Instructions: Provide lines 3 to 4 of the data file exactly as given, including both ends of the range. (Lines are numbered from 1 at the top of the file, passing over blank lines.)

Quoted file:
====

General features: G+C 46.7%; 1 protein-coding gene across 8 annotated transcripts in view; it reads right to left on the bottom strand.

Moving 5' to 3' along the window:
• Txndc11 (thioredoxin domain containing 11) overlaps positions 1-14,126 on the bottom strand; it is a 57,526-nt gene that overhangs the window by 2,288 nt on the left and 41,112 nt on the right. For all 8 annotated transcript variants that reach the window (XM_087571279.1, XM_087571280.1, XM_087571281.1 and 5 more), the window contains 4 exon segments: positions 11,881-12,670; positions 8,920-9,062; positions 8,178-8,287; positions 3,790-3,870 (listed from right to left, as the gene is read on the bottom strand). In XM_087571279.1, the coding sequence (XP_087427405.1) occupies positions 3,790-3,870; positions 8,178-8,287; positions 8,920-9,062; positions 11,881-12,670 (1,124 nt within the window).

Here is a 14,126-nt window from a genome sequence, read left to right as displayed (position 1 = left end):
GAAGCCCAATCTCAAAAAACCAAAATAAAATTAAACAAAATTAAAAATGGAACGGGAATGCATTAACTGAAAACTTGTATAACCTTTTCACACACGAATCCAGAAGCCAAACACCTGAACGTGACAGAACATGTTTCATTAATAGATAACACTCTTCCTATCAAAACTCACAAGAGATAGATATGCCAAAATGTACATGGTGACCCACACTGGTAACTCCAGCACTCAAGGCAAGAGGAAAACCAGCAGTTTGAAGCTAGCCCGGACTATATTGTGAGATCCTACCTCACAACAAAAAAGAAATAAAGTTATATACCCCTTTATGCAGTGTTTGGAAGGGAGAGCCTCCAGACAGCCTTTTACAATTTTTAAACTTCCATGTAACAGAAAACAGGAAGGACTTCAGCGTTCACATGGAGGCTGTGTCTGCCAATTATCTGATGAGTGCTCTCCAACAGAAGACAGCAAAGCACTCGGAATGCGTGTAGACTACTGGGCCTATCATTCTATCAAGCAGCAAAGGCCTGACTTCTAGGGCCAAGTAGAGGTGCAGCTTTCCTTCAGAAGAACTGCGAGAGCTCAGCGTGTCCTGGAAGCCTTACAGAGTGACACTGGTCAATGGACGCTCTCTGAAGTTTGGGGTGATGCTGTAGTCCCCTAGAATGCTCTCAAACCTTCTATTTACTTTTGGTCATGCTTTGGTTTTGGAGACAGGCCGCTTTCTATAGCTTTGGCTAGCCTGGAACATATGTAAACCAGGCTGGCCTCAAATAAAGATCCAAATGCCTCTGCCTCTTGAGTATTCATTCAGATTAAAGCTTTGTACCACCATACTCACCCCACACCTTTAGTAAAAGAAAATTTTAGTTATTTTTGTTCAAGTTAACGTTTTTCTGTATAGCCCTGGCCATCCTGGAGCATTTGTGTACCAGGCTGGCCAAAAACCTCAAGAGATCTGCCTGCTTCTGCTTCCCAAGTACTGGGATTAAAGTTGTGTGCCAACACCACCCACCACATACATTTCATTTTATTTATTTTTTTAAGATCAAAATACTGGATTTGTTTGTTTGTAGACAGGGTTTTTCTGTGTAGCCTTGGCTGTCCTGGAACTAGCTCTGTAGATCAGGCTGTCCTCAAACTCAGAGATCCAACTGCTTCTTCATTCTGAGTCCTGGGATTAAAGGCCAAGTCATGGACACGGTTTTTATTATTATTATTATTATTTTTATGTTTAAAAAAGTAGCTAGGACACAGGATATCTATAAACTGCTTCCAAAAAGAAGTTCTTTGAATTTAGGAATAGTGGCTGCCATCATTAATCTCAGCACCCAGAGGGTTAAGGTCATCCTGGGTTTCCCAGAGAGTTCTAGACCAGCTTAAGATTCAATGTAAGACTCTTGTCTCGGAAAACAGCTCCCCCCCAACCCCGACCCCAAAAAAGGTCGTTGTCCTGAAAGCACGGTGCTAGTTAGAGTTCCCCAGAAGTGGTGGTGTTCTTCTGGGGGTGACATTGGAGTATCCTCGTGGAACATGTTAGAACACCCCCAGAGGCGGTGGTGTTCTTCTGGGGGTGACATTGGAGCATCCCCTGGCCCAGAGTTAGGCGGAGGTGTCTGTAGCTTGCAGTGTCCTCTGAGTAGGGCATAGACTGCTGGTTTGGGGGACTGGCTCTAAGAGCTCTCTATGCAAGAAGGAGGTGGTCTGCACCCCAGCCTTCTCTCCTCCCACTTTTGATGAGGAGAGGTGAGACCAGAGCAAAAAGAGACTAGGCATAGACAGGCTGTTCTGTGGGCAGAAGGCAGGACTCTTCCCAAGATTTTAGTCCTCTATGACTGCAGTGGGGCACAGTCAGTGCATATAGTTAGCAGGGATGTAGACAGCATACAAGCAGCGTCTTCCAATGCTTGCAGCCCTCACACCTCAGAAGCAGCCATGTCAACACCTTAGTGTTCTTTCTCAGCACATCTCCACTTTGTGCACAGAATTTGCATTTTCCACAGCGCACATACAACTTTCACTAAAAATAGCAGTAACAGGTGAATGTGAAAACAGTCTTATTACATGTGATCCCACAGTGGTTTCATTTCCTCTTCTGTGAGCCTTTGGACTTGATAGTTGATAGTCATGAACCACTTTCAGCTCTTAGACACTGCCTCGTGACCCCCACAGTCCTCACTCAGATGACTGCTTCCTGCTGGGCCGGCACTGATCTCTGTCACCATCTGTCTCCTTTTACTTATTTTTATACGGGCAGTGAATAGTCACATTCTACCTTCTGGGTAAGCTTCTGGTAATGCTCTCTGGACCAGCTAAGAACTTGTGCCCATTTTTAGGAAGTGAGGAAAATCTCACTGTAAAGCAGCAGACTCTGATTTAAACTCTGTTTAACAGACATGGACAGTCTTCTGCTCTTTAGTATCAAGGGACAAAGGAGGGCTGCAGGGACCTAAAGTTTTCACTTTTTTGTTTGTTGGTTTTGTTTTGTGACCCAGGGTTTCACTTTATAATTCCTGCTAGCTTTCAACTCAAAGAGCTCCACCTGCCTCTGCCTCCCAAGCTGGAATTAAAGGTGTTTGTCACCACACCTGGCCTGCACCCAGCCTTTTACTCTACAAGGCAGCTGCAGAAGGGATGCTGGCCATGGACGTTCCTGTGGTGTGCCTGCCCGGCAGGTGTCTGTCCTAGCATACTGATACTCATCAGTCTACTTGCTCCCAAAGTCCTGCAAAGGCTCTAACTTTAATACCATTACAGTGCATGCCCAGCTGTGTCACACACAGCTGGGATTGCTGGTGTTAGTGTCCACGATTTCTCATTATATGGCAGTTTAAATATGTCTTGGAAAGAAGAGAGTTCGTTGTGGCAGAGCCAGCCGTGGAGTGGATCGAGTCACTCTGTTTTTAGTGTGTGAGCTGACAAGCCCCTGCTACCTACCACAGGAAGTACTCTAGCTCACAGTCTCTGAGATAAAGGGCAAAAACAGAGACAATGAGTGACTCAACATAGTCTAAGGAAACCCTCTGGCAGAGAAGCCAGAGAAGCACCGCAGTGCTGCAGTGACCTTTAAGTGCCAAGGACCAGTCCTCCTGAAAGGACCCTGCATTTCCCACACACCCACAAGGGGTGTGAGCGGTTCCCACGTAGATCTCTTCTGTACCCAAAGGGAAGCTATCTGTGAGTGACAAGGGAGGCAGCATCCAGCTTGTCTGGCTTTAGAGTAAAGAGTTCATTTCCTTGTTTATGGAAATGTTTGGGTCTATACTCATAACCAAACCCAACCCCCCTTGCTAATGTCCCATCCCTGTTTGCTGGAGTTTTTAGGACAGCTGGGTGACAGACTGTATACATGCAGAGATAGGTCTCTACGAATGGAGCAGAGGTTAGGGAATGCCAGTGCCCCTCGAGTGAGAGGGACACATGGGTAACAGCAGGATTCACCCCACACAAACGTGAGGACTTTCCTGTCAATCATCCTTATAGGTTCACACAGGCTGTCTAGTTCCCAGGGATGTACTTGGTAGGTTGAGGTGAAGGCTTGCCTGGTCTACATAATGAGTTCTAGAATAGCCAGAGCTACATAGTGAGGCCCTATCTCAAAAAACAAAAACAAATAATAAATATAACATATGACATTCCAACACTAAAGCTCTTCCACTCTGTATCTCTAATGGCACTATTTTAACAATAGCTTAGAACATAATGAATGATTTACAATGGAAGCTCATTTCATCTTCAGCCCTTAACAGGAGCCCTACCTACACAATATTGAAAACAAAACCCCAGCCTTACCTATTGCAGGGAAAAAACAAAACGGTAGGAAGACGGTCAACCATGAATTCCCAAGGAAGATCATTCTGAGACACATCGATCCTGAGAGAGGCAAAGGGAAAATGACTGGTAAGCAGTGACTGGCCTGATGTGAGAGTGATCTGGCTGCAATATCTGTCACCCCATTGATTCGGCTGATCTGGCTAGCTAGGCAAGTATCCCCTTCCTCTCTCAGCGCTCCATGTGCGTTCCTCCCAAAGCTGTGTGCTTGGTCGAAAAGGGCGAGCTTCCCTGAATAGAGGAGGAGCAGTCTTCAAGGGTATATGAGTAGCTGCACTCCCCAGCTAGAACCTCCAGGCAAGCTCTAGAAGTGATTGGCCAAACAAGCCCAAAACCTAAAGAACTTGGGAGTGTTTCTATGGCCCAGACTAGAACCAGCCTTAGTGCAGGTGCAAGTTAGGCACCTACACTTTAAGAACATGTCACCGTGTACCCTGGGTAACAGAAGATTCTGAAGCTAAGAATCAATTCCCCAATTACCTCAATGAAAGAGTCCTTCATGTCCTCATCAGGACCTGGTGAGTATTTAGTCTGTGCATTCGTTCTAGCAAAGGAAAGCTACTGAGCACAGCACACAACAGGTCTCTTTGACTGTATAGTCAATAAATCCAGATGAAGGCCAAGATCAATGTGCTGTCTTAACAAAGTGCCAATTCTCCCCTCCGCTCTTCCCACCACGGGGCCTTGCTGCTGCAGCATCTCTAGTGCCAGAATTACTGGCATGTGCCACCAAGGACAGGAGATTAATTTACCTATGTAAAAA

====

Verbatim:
• Txndc11 (thioredoxin domain containing 11) overlaps positions 1-14,126 on the bottom strand; it is a 57,526-nt gene that overhangs the window by 2,288 nt on the left and 41,112 nt on the right. For all 8 annotated transcript variants that reach the window (XM_087571279.1, XM_087571280.1, XM_087571281.1 and 5 more), the window contains 4 exon segments: positions 11,881-12,670; positions 8,920-9,062; positions 8,178-8,287; positions 3,790-3,870 (listed from right to left, as the gene is read on the bottom strand). In XM_087571279.1, the coding sequence (XP_087427405.1) occupies positions 3,790-3,870; positions 8,178-8,287; positions 8,920-9,062; positions 11,881-12,670 (1,124 nt within the window).

Here is a 14,126-nt window from a genome sequence, read left to right as displayed (position 1 = left end):